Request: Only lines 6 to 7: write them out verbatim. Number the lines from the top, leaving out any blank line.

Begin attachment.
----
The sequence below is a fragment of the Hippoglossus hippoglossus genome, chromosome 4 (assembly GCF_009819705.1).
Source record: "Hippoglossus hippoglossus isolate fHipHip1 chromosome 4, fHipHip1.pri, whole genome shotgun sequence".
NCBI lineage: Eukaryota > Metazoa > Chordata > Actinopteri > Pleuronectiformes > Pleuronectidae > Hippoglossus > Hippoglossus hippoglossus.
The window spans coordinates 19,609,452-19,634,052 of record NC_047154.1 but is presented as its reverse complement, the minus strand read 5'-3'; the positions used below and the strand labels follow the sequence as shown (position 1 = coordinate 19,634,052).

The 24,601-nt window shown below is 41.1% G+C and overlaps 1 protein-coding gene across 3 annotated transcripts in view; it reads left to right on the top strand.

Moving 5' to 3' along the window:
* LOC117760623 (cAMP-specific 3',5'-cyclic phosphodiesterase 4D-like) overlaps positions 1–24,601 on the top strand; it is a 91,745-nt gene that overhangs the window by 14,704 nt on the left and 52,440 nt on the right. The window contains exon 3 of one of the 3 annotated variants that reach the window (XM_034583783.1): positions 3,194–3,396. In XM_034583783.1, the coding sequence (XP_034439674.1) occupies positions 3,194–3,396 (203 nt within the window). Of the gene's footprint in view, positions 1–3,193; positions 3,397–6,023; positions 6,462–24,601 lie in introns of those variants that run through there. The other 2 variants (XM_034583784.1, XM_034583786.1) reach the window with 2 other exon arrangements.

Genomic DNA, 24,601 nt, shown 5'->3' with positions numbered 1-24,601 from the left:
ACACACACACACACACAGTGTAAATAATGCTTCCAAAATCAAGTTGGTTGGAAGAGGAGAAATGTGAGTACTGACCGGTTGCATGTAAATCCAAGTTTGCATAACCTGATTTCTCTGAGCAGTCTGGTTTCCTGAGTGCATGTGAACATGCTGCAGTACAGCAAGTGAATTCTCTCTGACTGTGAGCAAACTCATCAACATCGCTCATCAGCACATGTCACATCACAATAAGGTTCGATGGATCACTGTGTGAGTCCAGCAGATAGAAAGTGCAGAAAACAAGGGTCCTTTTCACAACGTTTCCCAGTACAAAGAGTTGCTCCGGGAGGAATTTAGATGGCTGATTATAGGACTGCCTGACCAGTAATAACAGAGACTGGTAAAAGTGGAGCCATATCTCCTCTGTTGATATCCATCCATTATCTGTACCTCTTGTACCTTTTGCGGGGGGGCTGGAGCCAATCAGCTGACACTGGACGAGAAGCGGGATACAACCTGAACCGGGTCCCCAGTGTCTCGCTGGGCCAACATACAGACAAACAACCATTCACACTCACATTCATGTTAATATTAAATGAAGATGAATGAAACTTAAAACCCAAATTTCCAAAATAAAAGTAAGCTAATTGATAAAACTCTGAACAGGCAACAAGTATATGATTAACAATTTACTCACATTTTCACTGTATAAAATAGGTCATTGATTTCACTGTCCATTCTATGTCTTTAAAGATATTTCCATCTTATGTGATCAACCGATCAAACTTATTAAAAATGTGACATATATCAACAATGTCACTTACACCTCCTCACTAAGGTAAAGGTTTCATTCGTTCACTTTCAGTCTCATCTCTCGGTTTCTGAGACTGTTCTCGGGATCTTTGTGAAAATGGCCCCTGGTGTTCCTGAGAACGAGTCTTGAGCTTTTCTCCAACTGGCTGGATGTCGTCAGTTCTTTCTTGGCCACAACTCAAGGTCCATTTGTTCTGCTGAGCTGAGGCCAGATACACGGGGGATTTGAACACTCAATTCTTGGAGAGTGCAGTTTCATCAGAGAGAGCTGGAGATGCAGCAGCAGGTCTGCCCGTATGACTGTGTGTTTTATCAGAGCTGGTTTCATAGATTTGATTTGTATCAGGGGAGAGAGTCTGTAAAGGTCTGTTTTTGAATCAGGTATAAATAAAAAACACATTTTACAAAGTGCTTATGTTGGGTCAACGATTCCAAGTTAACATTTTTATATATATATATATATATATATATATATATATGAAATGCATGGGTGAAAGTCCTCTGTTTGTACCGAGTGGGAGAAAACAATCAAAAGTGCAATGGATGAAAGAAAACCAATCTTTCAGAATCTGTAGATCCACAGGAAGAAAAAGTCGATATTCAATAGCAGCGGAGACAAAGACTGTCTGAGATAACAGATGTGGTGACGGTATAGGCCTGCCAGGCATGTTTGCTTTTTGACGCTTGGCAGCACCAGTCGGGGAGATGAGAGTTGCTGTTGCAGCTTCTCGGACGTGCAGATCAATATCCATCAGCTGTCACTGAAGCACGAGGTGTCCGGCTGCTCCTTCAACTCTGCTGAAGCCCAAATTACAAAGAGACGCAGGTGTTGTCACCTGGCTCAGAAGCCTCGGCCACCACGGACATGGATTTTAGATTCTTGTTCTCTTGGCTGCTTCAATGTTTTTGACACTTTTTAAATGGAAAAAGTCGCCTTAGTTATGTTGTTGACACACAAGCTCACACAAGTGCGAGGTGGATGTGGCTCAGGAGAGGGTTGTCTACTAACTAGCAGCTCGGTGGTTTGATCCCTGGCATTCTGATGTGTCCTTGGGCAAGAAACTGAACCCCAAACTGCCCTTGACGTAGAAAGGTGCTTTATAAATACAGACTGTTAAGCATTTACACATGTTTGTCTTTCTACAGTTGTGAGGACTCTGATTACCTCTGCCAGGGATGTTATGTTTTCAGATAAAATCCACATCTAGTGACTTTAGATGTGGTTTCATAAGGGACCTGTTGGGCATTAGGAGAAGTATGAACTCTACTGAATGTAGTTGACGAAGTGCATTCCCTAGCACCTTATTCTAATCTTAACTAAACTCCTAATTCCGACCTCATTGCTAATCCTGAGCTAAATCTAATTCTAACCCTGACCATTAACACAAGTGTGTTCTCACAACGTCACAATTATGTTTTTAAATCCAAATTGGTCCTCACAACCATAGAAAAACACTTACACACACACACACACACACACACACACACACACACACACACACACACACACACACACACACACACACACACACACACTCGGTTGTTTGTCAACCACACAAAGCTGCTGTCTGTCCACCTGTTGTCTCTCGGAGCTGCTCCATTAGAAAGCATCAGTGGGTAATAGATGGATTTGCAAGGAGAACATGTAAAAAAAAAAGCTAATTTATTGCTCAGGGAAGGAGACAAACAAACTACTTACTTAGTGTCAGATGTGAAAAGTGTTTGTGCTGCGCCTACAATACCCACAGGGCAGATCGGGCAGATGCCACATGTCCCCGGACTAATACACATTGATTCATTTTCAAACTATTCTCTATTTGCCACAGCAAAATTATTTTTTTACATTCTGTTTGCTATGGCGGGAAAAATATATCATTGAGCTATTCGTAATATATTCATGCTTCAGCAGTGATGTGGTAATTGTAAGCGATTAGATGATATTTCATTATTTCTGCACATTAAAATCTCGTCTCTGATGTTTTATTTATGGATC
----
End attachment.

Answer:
Moving 5' to 3' along the window:
* LOC117760623 (cAMP-specific 3',5'-cyclic phosphodiesterase 4D-like) overlaps positions 1–24,601 on the top strand; it is a 91,745-nt gene that overhangs the window by 14,704 nt on the left and 52,440 nt on the right. The window contains exon 3 of one of the 3 annotated variants that reach the window (XM_034583783.1): positions 3,194–3,396. In XM_034583783.1, the coding sequence (XP_034439674.1) occupies positions 3,194–3,396 (203 nt within the window). Of the gene's footprint in view, positions 1–3,193; positions 3,397–6,023; positions 6,462–24,601 lie in introns of those variants that run through there. The other 2 variants (XM_034583784.1, XM_034583786.1) reach the window with 2 other exon arrangements.